A jar full of sour wine was standing there. So they put a sponge full of the wine on a branch of hyssop and held it to his mouth. When Jesus had received the wine, he said, ‘It is finished.’ Then he bowed his head and gave up his spirit. John 19:29-30
Michael Renninger recalls a hospital visit he once made. The smell was of human frailty and bodily function. Of sweat and urine. Many of us, he said, don’t like hospitals for that reason. And on this particular day, the smell of the hospital hallway was exceptionally unpleasant. He owned the fact that he did not want to be there at all. “I had been a priest well over a decade, but I had never been called upon to do this. I was going to baptize a baby at the hospital. But it’s not what you think: The baby was not sick. It was the baby’s grandmother who was sick. In fact, she was dying, and we were no longer sure she would be alive on the date the baptism was scheduled at the church. So, we walked down that smelly hospital hallway, and we all gathered in the hospital room. And, there, on the grandmother’s bed, we would baptize her grandchild.”
The grandmother was propped up in her bed. Renninger placed a large plastic bowl on her lap, on top of her legs that could no longer move. Water was drawn from the sink. The door was closed to keep out the noise in the hallway. “I had trouble reading the Baptism prayers,” he said, “I had trouble because I kept looking at what was in front of me. Here was this child, now beginning its life. Here was her grandmother with her life soon ending. One life beginning. Another life ending. Death at hand for one, Death conquered for the other being baptized on that same bed. Life and death. Welcoming and letting go. Beginning and ending. As I prepared to leave, I stood near the husband of the dying woman. He was hugging the father of the baby we had just baptized. And through their own tears, I heard one of them say, “It’s finished.” To which the other replied, “But it’s not over.”
It’s finished…but it’s not over.
In the Gospel of John, the very last words of Jesus are “It is finished.” And, on so many levels, that is exactly right. By any ordinary measure Good Friday appeared as total failure. It is death on a cross. It is the crucifixion of hope. Jesus proclaimed the Kingdom of God. Signs and wonders followed. Less than a week ago the crowds were shouting Hosanna. Today they cry for blood. The time had come to face the facts: it is finished. Jesus seemed to have failed. God’s plan, God’s love had been nailed to a cross and left hanging lifeless.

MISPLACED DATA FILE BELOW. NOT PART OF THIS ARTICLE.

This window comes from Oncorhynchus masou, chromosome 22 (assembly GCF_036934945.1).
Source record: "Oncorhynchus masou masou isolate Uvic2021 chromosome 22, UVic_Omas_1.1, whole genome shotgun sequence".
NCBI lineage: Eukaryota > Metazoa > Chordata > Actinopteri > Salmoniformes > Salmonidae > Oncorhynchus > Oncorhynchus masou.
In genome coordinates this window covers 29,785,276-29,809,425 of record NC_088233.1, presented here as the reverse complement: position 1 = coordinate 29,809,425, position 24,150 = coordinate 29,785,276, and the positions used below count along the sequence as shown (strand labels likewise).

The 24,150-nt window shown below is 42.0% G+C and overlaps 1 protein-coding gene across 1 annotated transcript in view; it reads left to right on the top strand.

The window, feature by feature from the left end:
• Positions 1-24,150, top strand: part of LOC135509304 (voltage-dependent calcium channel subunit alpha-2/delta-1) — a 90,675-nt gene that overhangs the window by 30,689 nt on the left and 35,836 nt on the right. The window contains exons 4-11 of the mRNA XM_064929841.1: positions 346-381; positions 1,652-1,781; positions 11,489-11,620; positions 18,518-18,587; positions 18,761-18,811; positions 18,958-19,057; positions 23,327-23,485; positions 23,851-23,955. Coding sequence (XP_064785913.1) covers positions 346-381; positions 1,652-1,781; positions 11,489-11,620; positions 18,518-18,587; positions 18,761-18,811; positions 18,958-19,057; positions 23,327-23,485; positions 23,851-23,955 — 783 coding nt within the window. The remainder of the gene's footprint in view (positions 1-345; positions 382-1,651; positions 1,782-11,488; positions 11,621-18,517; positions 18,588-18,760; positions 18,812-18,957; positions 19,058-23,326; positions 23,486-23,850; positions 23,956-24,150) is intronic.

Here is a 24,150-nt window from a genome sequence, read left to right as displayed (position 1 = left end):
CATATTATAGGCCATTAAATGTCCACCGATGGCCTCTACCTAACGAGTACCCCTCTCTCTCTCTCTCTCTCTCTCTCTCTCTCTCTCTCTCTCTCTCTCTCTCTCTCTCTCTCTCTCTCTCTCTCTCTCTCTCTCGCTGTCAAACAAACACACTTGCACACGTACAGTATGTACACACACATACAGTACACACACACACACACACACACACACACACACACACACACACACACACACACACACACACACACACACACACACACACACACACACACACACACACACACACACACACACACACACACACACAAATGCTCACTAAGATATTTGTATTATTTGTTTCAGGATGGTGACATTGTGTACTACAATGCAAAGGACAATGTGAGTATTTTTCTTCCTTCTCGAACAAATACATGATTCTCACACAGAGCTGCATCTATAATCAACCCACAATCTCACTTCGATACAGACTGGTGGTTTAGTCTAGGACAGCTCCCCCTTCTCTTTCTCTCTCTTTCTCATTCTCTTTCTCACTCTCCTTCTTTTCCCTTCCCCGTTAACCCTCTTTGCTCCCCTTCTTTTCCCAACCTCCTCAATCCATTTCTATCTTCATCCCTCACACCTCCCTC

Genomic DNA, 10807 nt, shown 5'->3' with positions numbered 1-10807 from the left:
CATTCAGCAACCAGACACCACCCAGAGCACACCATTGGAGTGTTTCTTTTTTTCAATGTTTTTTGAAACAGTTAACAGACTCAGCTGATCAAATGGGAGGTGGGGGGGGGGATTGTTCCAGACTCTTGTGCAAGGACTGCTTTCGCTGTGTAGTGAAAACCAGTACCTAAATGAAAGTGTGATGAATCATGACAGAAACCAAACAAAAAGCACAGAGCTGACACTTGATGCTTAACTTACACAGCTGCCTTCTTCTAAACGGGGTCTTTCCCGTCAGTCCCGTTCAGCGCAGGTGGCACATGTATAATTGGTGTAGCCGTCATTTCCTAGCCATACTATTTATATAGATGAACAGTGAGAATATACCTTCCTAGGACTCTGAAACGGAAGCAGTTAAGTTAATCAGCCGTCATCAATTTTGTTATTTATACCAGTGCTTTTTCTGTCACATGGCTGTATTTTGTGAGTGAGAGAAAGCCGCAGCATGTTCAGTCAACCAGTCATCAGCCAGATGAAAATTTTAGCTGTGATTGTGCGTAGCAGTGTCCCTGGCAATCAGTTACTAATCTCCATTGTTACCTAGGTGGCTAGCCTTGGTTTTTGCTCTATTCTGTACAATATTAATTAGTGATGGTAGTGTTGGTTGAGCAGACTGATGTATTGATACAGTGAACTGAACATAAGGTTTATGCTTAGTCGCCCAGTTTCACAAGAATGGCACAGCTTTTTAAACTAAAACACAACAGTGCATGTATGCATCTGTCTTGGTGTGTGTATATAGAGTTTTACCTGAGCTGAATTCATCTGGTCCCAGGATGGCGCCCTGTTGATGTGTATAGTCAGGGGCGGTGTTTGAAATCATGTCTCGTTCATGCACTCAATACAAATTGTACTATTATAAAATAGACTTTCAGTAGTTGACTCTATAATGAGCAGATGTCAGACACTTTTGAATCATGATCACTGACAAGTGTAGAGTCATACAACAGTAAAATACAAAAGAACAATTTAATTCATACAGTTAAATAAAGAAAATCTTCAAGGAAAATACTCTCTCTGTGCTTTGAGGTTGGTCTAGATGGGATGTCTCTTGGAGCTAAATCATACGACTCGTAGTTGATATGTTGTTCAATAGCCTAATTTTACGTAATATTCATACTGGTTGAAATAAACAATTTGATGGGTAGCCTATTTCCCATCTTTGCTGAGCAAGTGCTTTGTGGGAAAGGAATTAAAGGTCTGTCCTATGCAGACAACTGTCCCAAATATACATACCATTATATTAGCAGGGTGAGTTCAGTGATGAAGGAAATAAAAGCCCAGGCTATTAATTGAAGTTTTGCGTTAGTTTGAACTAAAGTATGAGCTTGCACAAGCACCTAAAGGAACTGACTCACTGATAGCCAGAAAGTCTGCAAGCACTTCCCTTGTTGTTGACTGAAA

Barbara Brown Taylor notes at that same hour a parade of Passover animals into the temple began. Their owners slaughtered them while priests caught the blood and poured it on the altar. So there were two bloody places in Jerusalem that day: Golgotha and the temple. Both presided over by religious professionals who believed they were doing God’s will. That was one thing the clergy and politicians agreed on. By putting Jesus to death, they were doing God’s will. Life, Hope, and Love crucified. And it still happens today. It happens in ICU’s where a patient breathes their last breath on a ventilator alone. It happens on blood-soaked battlefields. It happens when police shoot unarmed black men. It happens in every mosque, or church, or synagogue blown up by terror.
Yes, when sickness moves over the face of the earth; when the plight of unemployment and poverty cover the land; when our marriages fail, when our hearts get broken, when our dreams die, when we cry out to God and the heavens are silent – all of this and more can feel like Good Friday has had the last word.
We can feel like it is finished. But, thank God, it is not over.
It’s not over because crooked and weak politicians will not have the last word. Self-righteous religious leaders and religious systems bankrupt of justice and peace will not have the last word. Hate, fear, and violence will not have the last word. Death will not have the last word. For in the beginning was the Word and the Word was God and he will not be silenced.
It is true: It is finished. But, it is not over because God will not allow it to be over. God did then, God does now, and God shall always have the last word. Just wait three days, and you will hear it.
May the Lord bless you and keep you. Jeffrey